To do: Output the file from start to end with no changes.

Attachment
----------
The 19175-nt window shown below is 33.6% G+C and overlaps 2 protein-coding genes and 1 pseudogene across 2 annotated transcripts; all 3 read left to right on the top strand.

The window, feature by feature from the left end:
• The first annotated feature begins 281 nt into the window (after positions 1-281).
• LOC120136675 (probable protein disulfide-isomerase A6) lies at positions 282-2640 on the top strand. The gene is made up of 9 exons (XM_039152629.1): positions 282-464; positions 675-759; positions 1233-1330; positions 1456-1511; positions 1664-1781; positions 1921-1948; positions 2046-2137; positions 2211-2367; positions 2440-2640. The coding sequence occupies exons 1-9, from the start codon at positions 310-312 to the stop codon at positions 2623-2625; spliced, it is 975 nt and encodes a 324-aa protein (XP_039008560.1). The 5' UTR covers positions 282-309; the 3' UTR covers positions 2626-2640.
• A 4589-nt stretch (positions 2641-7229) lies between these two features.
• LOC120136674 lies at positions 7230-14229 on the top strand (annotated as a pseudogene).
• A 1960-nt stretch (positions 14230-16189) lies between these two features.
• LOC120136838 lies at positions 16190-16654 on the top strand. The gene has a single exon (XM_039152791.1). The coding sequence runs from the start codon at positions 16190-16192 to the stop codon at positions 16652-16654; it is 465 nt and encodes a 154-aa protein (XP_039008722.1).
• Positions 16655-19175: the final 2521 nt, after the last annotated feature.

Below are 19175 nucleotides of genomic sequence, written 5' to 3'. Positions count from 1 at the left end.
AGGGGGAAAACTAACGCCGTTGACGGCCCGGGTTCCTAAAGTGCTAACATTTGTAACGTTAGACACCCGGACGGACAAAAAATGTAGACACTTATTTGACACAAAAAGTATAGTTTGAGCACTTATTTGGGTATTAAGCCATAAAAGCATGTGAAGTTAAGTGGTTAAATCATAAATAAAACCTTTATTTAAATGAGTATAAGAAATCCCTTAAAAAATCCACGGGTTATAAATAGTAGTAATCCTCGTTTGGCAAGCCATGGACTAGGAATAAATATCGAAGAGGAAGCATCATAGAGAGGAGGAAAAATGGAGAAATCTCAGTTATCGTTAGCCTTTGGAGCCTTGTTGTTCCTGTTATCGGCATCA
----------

The 19175-nt window shown below is 33.6% G+C and overlaps 2 protein-coding genes and 1 pseudogene across 2 annotated transcripts; all 3 read left to right on the top strand.

The window, feature by feature from the left end:
• The first annotated feature begins 281 nt into the window (after positions 1-281).
• LOC120136675 (probable protein disulfide-isomerase A6) lies at positions 282-2640 on the top strand. The gene is made up of 9 exons (XM_039152629.1): positions 282-464; positions 675-759; positions 1233-1330; positions 1456-1511; positions 1664-1781; positions 1921-1948; positions 2046-2137; positions 2211-2367; positions 2440-2640. The coding sequence occupies exons 1-9, from the start codon at positions 310-312 to the stop codon at positions 2623-2625; spliced, it is 975 nt and encodes a 324-aa protein (XP_039008560.1). The 5' UTR covers positions 282-309; the 3' UTR covers positions 2626-2640.
• A 4589-nt stretch (positions 2641-7229) lies between these two features.
• LOC120136674 lies at positions 7230-14229 on the top strand (annotated as a pseudogene).
• A 1960-nt stretch (positions 14230-16189) lies between these two features.
• LOC120136838 lies at positions 16190-16654 on the top strand. The gene has a single exon (XM_039152791.1). The coding sequence runs from the start codon at positions 16190-16192 to the stop codon at positions 16652-16654; it is 465 nt and encodes a 154-aa protein (XP_039008722.1).
• Positions 16655-19175: the final 2521 nt, after the last annotated feature.

Below are 19175 nucleotides of genomic sequence, written 5' to 3'. Positions count from 1 at the left end.
AGGGGGAAAACTAACGCCGTTGACGGCCCGGGTTCCTAAAGTGCTAACATTTGTAACGTTAGACACCCGGACGGACAAAAAATGTAGACACTTATTTGACACAAAAAGTATAGTTTGAGCACTTATTTGGGTATTAAGCCATAAAAGCATGTGAAGTTAAGTGGTTAAATCATAAATAAAACCTTTATTTAAATGAGTATAAGAAATCCCTTAAAAAATCCACGGGTTATAAATAGTAGTAATCCTCGTTTGGCAAGCCATGGACTAGGAATAAATATCGAAGAGGAAGCATCATAGAGAGGAGGAAAAATGGAGAAATCTCAGTTATCGTTAGCCTTTGGAGCCTTGTTGTTCCTGTTATCGGCATCA